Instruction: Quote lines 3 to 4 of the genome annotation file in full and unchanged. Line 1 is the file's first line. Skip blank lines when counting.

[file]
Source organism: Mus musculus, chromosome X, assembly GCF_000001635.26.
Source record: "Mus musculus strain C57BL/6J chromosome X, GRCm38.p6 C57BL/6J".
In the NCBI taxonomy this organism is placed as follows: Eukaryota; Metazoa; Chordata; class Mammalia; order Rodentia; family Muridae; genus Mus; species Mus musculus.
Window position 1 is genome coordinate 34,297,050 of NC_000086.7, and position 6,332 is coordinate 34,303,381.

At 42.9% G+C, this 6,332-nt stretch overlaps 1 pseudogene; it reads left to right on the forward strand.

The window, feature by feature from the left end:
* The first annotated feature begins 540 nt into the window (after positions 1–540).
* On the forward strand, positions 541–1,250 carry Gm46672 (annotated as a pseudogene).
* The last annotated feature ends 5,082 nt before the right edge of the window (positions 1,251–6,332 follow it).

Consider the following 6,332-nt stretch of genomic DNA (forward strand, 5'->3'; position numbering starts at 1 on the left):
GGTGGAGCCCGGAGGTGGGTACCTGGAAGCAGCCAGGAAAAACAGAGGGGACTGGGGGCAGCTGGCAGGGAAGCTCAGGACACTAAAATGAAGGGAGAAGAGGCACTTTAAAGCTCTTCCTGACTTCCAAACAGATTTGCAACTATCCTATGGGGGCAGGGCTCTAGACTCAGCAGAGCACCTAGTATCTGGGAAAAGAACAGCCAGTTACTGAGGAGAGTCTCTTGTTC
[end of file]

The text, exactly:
In the NCBI taxonomy this organism is placed as follows: Eukaryota; Metazoa; Chordata; class Mammalia; order Rodentia; family Muridae; genus Mus; species Mus musculus.
Window position 1 is genome coordinate 34,297,050 of NC_000086.7, and position 6,332 is coordinate 34,303,381.